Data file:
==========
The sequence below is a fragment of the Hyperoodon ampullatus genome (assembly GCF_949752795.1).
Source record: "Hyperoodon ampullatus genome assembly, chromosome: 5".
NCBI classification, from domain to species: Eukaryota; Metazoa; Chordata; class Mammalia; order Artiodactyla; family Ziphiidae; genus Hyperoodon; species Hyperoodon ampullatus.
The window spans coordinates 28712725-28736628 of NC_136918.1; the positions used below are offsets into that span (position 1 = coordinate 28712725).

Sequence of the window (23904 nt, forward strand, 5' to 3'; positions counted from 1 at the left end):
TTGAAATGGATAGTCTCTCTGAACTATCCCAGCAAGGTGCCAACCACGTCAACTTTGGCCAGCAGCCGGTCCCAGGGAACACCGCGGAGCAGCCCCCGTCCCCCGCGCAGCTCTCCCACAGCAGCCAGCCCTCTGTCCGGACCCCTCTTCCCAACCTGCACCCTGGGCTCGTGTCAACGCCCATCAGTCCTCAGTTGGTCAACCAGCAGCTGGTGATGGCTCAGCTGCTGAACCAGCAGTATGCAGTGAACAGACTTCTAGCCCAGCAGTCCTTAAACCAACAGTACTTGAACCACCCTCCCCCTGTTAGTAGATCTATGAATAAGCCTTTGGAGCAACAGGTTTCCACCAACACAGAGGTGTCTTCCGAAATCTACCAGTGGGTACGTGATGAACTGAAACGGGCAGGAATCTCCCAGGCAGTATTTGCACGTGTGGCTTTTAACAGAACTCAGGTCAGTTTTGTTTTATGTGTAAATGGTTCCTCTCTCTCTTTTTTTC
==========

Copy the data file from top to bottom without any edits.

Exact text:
The sequence below is a fragment of the Hyperoodon ampullatus genome (assembly GCF_949752795.1).
Source record: "Hyperoodon ampullatus genome assembly, chromosome: 5".
NCBI classification, from domain to species: Eukaryota; Metazoa; Chordata; class Mammalia; order Artiodactyla; family Ziphiidae; genus Hyperoodon; species Hyperoodon ampullatus.
The window spans coordinates 28712725-28736628 of NC_136918.1; the positions used below are offsets into that span (position 1 = coordinate 28712725).

Sequence of the window (23904 nt, forward strand, 5' to 3'; positions counted from 1 at the left end):
TTGAAATGGATAGTCTCTCTGAACTATCCCAGCAAGGTGCCAACCACGTCAACTTTGGCCAGCAGCCGGTCCCAGGGAACACCGCGGAGCAGCCCCCGTCCCCCGCGCAGCTCTCCCACAGCAGCCAGCCCTCTGTCCGGACCCCTCTTCCCAACCTGCACCCTGGGCTCGTGTCAACGCCCATCAGTCCTCAGTTGGTCAACCAGCAGCTGGTGATGGCTCAGCTGCTGAACCAGCAGTATGCAGTGAACAGACTTCTAGCCCAGCAGTCCTTAAACCAACAGTACTTGAACCACCCTCCCCCTGTTAGTAGATCTATGAATAAGCCTTTGGAGCAACAGGTTTCCACCAACACAGAGGTGTCTTCCGAAATCTACCAGTGGGTACGTGATGAACTGAAACGGGCAGGAATCTCCCAGGCAGTATTTGCACGTGTGGCTTTTAACAGAACTCAGGTCAGTTTTGTTTTATGTGTAAATGGTTCCTCTCTCTCTTTTTTTC